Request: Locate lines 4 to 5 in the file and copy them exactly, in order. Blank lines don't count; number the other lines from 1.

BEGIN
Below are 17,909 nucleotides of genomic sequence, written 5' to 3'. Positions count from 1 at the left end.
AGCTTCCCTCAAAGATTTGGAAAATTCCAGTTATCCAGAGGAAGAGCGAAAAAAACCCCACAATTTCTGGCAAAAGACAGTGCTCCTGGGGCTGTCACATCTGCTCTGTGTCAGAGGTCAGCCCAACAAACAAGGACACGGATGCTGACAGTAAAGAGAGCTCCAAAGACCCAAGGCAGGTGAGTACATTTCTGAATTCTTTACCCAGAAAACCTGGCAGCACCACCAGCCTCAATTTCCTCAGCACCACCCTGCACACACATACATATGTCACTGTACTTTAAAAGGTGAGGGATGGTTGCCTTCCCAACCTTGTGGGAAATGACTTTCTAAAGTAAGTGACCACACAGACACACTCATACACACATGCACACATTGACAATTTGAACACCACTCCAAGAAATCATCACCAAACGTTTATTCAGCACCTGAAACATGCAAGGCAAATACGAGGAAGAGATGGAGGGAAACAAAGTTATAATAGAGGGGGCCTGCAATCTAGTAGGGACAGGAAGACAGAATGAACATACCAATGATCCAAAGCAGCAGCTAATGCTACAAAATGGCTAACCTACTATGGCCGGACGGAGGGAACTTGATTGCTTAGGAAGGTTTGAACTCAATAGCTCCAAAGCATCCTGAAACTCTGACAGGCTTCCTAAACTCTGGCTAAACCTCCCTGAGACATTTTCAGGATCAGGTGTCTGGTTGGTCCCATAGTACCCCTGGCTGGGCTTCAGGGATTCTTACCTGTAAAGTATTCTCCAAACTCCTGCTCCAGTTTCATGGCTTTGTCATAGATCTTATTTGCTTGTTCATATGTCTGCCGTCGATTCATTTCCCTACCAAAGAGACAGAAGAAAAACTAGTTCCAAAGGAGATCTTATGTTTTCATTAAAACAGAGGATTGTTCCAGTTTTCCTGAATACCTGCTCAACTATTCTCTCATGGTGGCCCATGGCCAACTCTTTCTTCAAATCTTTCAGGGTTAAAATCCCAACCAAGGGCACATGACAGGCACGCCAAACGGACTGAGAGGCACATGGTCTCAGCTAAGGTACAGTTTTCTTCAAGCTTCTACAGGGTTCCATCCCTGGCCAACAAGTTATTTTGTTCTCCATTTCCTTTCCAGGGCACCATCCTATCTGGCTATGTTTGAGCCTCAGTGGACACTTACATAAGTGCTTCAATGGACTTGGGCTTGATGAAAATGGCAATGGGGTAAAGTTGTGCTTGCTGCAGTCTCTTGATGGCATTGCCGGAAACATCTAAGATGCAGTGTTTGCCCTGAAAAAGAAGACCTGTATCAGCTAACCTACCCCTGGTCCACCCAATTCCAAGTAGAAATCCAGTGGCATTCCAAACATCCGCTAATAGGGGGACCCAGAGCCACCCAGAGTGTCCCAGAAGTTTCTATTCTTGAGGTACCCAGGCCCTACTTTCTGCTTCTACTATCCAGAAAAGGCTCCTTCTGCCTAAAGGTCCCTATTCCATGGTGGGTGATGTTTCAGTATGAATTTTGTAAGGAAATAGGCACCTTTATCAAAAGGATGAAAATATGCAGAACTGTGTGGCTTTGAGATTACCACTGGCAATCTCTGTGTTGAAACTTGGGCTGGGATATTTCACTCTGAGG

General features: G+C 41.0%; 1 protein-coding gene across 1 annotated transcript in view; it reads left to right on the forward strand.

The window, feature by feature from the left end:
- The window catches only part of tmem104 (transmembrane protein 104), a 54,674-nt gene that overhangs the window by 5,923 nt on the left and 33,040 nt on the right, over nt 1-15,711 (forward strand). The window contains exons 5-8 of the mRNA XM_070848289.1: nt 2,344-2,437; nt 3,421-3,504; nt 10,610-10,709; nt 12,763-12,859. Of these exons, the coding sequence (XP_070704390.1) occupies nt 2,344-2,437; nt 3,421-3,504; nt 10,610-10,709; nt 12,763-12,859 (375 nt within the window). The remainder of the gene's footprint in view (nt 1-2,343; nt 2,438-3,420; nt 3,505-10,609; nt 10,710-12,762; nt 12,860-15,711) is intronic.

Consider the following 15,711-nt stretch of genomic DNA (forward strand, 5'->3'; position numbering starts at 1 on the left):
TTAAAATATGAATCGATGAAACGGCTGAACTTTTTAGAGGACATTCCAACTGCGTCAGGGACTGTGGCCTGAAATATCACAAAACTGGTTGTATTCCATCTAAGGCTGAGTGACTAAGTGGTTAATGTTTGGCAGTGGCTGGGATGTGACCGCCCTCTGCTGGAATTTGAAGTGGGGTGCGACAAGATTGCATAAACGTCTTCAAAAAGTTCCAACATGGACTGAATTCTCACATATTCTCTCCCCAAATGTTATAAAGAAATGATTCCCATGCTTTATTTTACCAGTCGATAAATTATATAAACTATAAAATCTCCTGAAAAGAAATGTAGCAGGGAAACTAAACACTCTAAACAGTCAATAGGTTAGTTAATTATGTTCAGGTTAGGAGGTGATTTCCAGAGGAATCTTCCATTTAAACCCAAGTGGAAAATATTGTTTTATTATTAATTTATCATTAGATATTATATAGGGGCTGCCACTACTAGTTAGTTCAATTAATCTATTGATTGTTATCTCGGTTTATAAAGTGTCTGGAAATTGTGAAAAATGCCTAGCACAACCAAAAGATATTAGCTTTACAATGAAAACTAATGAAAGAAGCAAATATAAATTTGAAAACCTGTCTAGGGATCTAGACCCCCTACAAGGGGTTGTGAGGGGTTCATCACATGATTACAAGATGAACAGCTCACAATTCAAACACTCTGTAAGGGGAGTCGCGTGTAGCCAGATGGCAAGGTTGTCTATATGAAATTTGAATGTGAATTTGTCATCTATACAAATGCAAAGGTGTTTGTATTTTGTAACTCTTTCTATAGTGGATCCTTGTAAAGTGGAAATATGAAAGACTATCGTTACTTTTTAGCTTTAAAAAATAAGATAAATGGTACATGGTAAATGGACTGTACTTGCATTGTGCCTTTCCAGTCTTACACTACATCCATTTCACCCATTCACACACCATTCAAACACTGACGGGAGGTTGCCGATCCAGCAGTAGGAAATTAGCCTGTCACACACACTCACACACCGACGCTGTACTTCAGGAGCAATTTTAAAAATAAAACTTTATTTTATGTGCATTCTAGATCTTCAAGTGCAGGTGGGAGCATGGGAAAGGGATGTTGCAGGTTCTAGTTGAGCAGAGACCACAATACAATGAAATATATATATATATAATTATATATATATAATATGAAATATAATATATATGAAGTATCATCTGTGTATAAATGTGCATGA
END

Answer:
The window, feature by feature from the left end:
- The window catches only part of tmem104 (transmembrane protein 104), a 54,674-nt gene that overhangs the window by 5,923 nt on the left and 33,040 nt on the right, over nt 1-15,711 (forward strand). The window contains exons 5-8 of the mRNA XM_070848289.1: nt 2,344-2,437; nt 3,421-3,504; nt 10,610-10,709; nt 12,763-12,859. Of these exons, the coding sequence (XP_070704390.1) occupies nt 2,344-2,437; nt 3,421-3,504; nt 10,610-10,709; nt 12,763-12,859 (375 nt within the window). The remainder of the gene's footprint in view (nt 1-2,343; nt 2,438-3,420; nt 3,505-10,609; nt 10,710-12,762; nt 12,860-15,711) is intronic.